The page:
More people out of work either found jobs or gave up looking and were no longer counted as unemployed.
The Labor Department said Friday that the unemployment rate dropped sharply to 8.6 percent, down from 9 percent in October. The rate hasn't been that low since March 2009, during the depths of the recession.
About 13.3 million Americans remain unemployed.
Employers added 120,000 jobs last month. And the previous two months were revised up to show that 72,000 more jobs added -- the fourth straight month that the government has revised prior months higher.
Private employers added a net gain of 140,000 jobs in November. But governments shed 20,000 jobs, mostly at the local and state level. Governments at all levels have shed nearly a half-million jobs in the past year.
More than half the jobs added last month were by retailers, restaurants and bars, a sign that holiday hiring has kicked in. Professional and business services also rose. That means the economy likely added higher-paying jobs -- more engineers, accountants and high-tech workers.
The government's report is based on two surveys: One looks at employers' payrolls, and the other surveys households.
The household survey, which is used to determine the unemployment rate, showed bigger job gains than the employer survey for the fourth straight month.
Ian Shepherdson, an economist at High Frequency Economics, said that's a good sign. It suggests hiring will continue to improve.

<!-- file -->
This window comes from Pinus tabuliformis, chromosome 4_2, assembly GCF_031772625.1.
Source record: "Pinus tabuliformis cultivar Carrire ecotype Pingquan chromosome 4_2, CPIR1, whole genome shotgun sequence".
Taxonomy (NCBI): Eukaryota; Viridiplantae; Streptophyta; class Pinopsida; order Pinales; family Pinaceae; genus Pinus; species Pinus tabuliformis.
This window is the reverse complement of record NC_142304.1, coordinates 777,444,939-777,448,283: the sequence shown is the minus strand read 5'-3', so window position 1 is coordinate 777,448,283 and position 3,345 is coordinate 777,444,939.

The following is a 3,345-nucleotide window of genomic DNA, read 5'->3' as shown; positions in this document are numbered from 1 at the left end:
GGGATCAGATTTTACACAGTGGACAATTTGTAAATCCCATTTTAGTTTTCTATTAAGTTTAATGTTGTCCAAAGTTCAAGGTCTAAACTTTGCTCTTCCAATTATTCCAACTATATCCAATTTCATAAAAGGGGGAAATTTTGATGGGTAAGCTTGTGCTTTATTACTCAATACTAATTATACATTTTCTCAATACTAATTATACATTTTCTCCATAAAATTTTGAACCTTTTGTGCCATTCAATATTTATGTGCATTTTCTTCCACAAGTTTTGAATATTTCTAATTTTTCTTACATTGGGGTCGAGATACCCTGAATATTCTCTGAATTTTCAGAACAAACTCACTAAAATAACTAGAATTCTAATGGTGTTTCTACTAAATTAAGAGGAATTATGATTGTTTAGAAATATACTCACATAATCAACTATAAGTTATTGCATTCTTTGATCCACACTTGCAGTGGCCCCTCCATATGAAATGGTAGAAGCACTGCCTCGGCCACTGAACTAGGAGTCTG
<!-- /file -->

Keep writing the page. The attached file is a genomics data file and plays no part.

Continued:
"Something good is stirring in the U.S. economy," he said in a note to clients.
Still, more than 300,000 people stopped their job searches last month and were no longer counted as unemployed. That contributed to the drop in the unemployment rate. The rate could rise in future months if they resume looking.
And even with the recent gains, the economy isn't anywhere close to replacing the jobs lost in the recession. Employers began shedding workers in February 2008 and cut nearly 8.7 million jobs for the next 25 months. Since then, the economy has regained nearly 2.5 million of those jobs.
The presidential election is less than a year away, which means President Barack Obama will almost certainly face voters with the highest unemployment rate of any president since World War II. Still, if the rate continues to decline, Obama stands to benefit.
And Europe's financial crisis threatens to slow U.S. growth next year. A recession in Europe could reduce U.S. exports, hurt global financial markets and dampen business confidence.
Paul Ashworth, an economist at Capital Economics, estimates that the economy will expand 2.5 percent in the last three months of this year. But he expects growth to slow to 1.5 percent in 2012, partly because of the crisis in Europe. And if Congress fails to extend the Social Security tax cut and long-term unemployment benefits this month, growth is likely to slow even further.
Weak job growth means companies don't have to raise pay to keep their employees. Fewer jobs and lower pay leaves consumers with less money to spend. That's holding back economic growth.
In the past three months, the economy has added an average of 143,000 net jobs per month. That's enough to keep up with population growth and better than the previous three months, when the economy averaged just 84,000.
Other recent economic reports have been positive, too.
Factory output expanded last month. Retailers reported a strong start to holiday sales over the Thanksgiving weekend, consumer confidence surged in November to the highest level since July, and Americans' pay rose in October by the most in seven months.
Car sales also rose sharply in November, normally a lackluster month for the auto industry. Chrysler, Ford, Nissan and Hyundai all reported double-digit gains on Thursday, compared to a year ago.